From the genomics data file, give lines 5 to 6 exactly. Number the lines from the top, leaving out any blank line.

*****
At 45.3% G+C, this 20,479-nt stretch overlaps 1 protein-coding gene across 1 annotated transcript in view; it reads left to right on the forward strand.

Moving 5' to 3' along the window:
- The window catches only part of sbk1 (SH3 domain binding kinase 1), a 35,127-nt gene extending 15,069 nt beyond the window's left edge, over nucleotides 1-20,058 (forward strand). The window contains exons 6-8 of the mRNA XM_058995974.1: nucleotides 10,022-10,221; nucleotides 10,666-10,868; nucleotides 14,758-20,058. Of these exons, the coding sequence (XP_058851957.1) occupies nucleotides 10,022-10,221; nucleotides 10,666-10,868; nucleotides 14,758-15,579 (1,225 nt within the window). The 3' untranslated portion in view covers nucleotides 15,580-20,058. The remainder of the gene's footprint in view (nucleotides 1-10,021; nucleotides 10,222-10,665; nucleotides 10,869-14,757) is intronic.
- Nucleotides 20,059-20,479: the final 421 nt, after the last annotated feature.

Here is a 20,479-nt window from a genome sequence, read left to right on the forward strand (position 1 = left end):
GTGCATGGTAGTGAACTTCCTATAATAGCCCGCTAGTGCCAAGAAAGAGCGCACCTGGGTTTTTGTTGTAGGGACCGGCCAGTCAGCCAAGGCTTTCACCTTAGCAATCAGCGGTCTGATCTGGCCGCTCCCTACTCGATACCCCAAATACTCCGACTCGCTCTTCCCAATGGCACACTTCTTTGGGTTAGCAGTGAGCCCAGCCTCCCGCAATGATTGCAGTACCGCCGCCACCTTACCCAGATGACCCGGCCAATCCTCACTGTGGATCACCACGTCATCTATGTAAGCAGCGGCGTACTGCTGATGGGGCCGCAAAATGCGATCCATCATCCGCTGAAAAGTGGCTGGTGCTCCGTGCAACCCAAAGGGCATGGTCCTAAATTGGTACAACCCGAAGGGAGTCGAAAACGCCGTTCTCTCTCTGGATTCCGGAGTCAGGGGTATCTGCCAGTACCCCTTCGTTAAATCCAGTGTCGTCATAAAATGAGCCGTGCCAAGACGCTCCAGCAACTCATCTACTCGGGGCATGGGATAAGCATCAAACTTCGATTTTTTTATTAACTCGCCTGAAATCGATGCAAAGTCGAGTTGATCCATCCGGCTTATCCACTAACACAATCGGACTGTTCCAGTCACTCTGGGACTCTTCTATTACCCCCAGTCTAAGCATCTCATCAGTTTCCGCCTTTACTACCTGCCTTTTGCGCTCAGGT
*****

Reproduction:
Here is a 20,479-nt window from a genome sequence, read left to right on the forward strand (position 1 = left end):
GTGCATGGTAGTGAACTTCCTATAATAGCCCGCTAGTGCCAAGAAAGAGCGCACCTGGGTTTTTGTTGTAGGGACCGGCCAGTCAGCCAAGGCTTTCACCTTAGCAATCAGCGGTCTGATCTGGCCGCTCCCTACTCGATACCCCAAATACTCCGACTCGCTCTTCCCAATGGCACACTTCTTTGGGTTAGCAGTGAGCCCAGCCTCCCGCAATGATTGCAGTACCGCCGCCACCTTACCCAGATGACCCGGCCAATCCTCACTGTGGATCACCACGTCATCTATGTAAGCAGCGGCGTACTGCTGATGGGGCCGCAAAATGCGATCCATCATCCGCTGAAAAGTGGCTGGTGCTCCGTGCAACCCAAAGGGCATGGTCCTAAATTGGTACAACCCGAAGGGAGTCGAAAACGCCGTTCTCTCTCTGGATTCCGGAGTCAGGGGTATCTGCCAGTACCCCTTCGTTAAATCCAGTGTCGTCATAAAATGAGCCGTGCCAAGACGCTCCAGCAACTCATCTACTCGGGGCATGGGATAAGCATCAAACTTCGATTTTTTTATTAACTCGCCTGAAATCGATGCAAAGTCGAGTTGATCCATCCGGCTTATCCACTAACACAATCGGACTGTTCCAGTCACTCTGGGACTCTTCTATTACCCCCAGTCTAAGCATCTCATCAGTTTCCGCCTTTACTACCTGCCTTTTGCGCTCAGGT